Wednesday, December 17, 2014

The Brand Backlash (Or How I Learned Never To Criticise The Liberal Elite)

Earlier this week, a freelance IT contractor currently working at RBS published a tongue in cheek "open letter" to Russell Brand on their blog. The recurring comedic theme was that the closure of the building precipitated by Brand and his camera crew's unscheduled visit had resulted in his lunch going cold.

Within the blog, the writer points out that Brand's grandstanding and theatrics were unlikely to achieve anything as he didn't have an appointment, and therefore was never going to get into the building uninvited. It also accuses Brand of being confrontational both with building security and those stranded outside by his antics. It examines the taxpayer investment in the banks during the financial crisis. 

At no point does it attempt to defend RBS or any other bank. It makes clear that the writer is not an employee of RBS, right from the very outset, and that what follows is not intended to be any sort of statement from the bank itself, the banking industry or bankers.

On the whole, it's a pretty well-written, lighthearted piece. You can read it here:

After it hit the internet, the blog went viral. Lots of people sharing it online, having a giggle at the concept and the content.

Well today came the backlash.

Driven on by some high-profile Guardianistas - for whom Brand seems to have acquired some sort of Messiah status of late - the writer has been attacked as variously a banker, an employee of RBS and a symptom of all that's wrong with Britain today, the rich complaining about being inconvenienced by those campaigning for social justice.

Accuracy seems to have taken a back seat to the need to protect Brand's reputation as some sort of crusader for the poor. This is a man whose appetite for equality has seemingly enjoyed some kind of Lazarusesque recovery, the kind of man who turns up to a masked protest and takes his mask off so the press can find - and of course, record for posterity - his presence.

He is, what we in sporting circles like to call, a bandwaggoner. The sort of person ripe for a bit of a satirical sideswipe. That his fans/acolytes feel so threatened at any criticism of him that they need to unleash their attack dogs on a blog is in equal part nauseating and bemusing. Whatever they expect to achieve as a result, it only leaves one set of people coming out of this looking like arrogant, petty little crybabies. Them.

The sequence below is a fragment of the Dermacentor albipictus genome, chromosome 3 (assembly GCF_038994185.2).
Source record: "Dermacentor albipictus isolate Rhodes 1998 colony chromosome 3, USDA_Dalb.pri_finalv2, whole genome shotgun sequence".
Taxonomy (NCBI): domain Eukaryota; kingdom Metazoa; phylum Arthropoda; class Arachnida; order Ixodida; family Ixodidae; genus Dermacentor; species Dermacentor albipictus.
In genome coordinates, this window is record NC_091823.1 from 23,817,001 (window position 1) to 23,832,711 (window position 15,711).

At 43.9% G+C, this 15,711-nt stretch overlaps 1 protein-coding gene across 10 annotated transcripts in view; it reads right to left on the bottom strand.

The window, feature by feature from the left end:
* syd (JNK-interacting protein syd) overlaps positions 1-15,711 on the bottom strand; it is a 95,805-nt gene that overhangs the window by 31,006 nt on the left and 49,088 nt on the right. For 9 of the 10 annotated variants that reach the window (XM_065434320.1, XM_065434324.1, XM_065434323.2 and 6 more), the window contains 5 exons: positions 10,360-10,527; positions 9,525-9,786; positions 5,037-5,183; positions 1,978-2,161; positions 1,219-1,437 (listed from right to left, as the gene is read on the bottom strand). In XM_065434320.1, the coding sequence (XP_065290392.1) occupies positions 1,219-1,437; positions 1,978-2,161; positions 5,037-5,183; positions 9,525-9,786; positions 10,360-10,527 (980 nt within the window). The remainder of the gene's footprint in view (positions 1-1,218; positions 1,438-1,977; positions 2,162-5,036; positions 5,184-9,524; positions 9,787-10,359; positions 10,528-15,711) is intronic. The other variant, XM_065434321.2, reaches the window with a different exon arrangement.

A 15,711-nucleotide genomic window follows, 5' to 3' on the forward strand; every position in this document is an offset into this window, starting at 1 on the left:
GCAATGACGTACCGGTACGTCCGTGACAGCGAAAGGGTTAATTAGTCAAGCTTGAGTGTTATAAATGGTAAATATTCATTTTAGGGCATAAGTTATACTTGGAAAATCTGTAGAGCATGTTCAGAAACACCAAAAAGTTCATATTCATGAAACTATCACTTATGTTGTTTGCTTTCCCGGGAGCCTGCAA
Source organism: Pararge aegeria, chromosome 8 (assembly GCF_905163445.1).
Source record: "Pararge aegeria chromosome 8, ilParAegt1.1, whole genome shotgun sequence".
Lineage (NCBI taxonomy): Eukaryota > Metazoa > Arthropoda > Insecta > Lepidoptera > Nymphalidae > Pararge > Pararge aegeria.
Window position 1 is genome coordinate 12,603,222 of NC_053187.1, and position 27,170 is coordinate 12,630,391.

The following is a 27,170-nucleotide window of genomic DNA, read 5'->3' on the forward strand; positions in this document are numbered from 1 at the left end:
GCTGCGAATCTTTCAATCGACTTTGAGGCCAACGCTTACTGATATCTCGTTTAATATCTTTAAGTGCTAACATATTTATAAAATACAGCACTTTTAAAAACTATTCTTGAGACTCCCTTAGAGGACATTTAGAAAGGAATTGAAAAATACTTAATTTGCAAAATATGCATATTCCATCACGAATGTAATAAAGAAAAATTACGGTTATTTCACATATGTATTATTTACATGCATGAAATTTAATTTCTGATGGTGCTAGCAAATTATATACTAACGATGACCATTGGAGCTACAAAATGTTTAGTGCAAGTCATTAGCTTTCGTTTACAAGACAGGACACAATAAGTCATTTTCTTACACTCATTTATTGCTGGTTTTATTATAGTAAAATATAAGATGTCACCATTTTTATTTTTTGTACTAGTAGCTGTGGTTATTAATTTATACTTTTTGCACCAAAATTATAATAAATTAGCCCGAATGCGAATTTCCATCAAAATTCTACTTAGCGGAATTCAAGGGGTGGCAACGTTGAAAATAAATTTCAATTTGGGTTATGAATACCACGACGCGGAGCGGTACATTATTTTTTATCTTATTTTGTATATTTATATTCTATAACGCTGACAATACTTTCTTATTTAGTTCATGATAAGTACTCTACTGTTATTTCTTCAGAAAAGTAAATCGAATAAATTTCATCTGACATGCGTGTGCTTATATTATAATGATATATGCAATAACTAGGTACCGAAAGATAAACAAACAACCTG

Thursday, December 11, 2014

Three Shades of Blue

When I was growing up and starting to become politically active, you had a choice. You could either vote Labour if you had a conscience, vote Conservative if you thought you were alright and didn't give a shit about anyone else, or vote Liberal if you wanted to waste your vote.

That was the way it was. The poor voted Labour, everyone else voted Conservative.

Then it all changed. The Conservatives imploded over just how shitty they could be to the plebs, and left the door open for one Anthony Charles Lynton Blair.

Blair was never your typical Labour politician. A middle-class kid, with a public school education and an Oxford graduate not shy of discussing his faith, Blair was parachuted into a safe seat in the former coalfield town of Sedgefield.

Under his leadership, Labour shifted away from the left of British politics towards the centre ground. He moved away from the traditional links with the unions, and targeted the middle-class with a social conscience who had become disaffected with the Tories.

Middle England became the battleground on which elections would be fought, and as a result the target audience the political parties needed to appeal to. With their own core support pretty secure in traditional areas and pretty much guaranteed to vote for them, parties could focus their policies on the middle classes.

So you get where we are today. Ed Miliband has announced the headlines of what will form Labour's 2015 election manifesto. In summary, it's pretty much the same as the Tories are doing at the moment, except slightly less of it and not as quickly.

More pay freezes. More cuts to public services. No plans to raise funds through taxing the super-rich. It's a blue budget, dressed up in a red overcoat. Her Majesty's Opposition are now so interchangeable with the government that you could swap them over and nobody would be able to tell the difference.

So there's your choice for 2015. You can have cuts, in some form or another, to public services. You can have more food banks. You can have more of the rich getting richer, and the poor getting screwed. If you're not middle-class, middle-income Middle England, neither the Tories nor Labour care about you. The LibDems are the equivalent of flushing your vote down the toilet, and don't even get me started on the bigotry that is UKIP.

You want my advice? If you're in Scotland, vote SNP. If you're in Wales, vote Plaid Cymru. The rest of you, vote Green. At least that way you'll get someone promoting a genuine alternative to the three shades of blue the major parties are offering.